The fastest way to defuse an argument is to find
some truth in what the other person is saying, even if you do not
agree with the basic criticism or complaint.
For example, saying "I
can understand how you'd feel angry with me since you believed that
I started the rumor" acknowledges and validates the angry person's
feelings without actually agreeing with what was said.
the door to clarification, feedback and reconciliation.
By asking for clarification of ideas, needs and
feelings you signal a feeling of respect and can then work toward
mutual understanding and compromise.
Feel" Statements. This
is a primary skill in interpersonal
yourself with such statements as, "I
feel angry because you seem to be avoiding me" is much more
productive than the accusatory, "you
made me angry and it's your
fault that I've had a bad day at work today."
In the first scenario, you
take responsibility for your own feelings and share them; in the
second, you escalate the confrontation by blaming and putting the
person on the defensive.
addition, you tell the other person specifically what you need that
will make you feel good or what can be done to improve the
relationship and avoid further misunderstandings and confrontations.
Dialogue. The key to
analyzing your vulnerability to
being provoked into confrontations is to understand how your
automatic thoughts, including your assumptions and conclusions,
cause every emotional reaction.
of these distortions are: "I should
have gone to work
despite being ill" ( using should, must, and have to in judging your
actions); "My boss doesn't care about me...only about my
productivity" (reading your boss' mind about what he must be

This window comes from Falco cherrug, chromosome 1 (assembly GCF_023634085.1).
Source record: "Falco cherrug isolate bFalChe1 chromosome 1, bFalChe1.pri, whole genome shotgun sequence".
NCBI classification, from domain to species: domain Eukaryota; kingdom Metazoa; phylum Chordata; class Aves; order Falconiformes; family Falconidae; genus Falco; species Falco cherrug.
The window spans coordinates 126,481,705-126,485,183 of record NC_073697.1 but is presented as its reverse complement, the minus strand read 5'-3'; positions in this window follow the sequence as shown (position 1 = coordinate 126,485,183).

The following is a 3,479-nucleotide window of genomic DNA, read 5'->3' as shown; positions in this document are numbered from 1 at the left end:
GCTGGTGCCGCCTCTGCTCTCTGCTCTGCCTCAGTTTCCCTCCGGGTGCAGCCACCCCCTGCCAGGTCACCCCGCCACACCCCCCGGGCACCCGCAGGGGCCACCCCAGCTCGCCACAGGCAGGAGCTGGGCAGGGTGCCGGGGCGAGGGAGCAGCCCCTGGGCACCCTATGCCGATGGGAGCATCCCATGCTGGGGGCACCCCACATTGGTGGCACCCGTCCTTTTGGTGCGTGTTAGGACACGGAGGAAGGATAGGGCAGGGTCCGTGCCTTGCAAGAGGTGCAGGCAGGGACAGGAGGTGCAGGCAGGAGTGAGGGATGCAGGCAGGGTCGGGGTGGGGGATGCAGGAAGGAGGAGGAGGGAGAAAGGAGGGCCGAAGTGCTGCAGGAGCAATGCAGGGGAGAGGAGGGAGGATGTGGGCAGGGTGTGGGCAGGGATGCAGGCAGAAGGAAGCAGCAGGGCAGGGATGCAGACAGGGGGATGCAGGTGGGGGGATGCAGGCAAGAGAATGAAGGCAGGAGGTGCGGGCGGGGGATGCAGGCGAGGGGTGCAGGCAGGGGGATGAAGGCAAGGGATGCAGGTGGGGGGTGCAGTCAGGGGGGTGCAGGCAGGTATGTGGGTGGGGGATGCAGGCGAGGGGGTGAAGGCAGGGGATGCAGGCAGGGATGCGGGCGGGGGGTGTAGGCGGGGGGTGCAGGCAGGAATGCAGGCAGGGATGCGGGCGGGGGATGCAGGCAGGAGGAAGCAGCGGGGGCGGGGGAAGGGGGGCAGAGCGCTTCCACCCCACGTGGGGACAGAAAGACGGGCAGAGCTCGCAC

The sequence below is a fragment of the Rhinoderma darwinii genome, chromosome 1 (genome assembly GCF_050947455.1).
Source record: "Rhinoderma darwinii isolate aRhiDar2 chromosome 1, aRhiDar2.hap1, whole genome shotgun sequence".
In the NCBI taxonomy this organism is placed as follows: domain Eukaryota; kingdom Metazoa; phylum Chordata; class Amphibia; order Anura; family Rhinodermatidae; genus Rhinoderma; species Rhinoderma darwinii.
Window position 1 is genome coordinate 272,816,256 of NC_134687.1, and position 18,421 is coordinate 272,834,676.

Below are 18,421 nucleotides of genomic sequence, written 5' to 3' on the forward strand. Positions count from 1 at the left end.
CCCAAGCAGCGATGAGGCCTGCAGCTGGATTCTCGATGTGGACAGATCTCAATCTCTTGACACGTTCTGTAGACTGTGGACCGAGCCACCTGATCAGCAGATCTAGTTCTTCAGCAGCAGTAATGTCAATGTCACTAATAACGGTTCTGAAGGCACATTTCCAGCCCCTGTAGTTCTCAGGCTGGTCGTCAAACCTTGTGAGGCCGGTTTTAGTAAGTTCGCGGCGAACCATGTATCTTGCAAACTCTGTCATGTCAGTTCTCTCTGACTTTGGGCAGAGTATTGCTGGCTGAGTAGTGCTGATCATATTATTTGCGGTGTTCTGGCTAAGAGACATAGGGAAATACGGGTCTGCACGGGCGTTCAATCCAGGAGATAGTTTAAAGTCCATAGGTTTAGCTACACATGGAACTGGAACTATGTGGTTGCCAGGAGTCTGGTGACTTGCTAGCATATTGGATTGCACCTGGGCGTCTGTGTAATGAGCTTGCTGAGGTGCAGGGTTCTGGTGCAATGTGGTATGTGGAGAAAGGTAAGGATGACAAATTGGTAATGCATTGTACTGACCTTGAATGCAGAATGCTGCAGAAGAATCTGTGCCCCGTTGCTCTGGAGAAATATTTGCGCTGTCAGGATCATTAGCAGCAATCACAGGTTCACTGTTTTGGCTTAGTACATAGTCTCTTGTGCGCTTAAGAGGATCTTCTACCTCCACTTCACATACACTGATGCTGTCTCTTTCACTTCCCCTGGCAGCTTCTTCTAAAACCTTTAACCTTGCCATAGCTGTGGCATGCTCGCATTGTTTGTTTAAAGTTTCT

thinking and feeling); "They'll
probably eliminate my job soon"
(catastrophising or fortune telling about what negative
things will happen to you in the future);
and "I'm stupid for allowing
this to happen to me" (negatively labeling yourself instead of
your behavior as unfortunate or unproductive).
you learn about the distortion habits in your automatic thinking,
you can learn how to challenge them and develop more rational,
alternative thoughts. The end
result is actually dissolving negative
emotions and a healthy, more reasonable outlook on every situation
in which you find yourself.
conflict is healthy when it brings a rich sharing of
ideas, mutual respect and an understanding and appreciation of
diverse opinions, needs, and values. Teaching your employees to
understand how they traditionally react in conflict situations and how
to use confrontation reduction skills leads to greater trust, less stress,
more creativity, and can ignite the team. The ultimate benefits are
enhanced quantity and quality of products and services!
Dr. Jack Singer is a professional speaker, author and Consulting
Psychologist in Laguna Niguel, California.
He is President of
Psychologically Speaking, and provides powerful and entertaining keynote
presentations, training programs, and re-TREATS for Fortune 1000
corporations and for associations across the U.S. You can reach him at
Email: [email protected]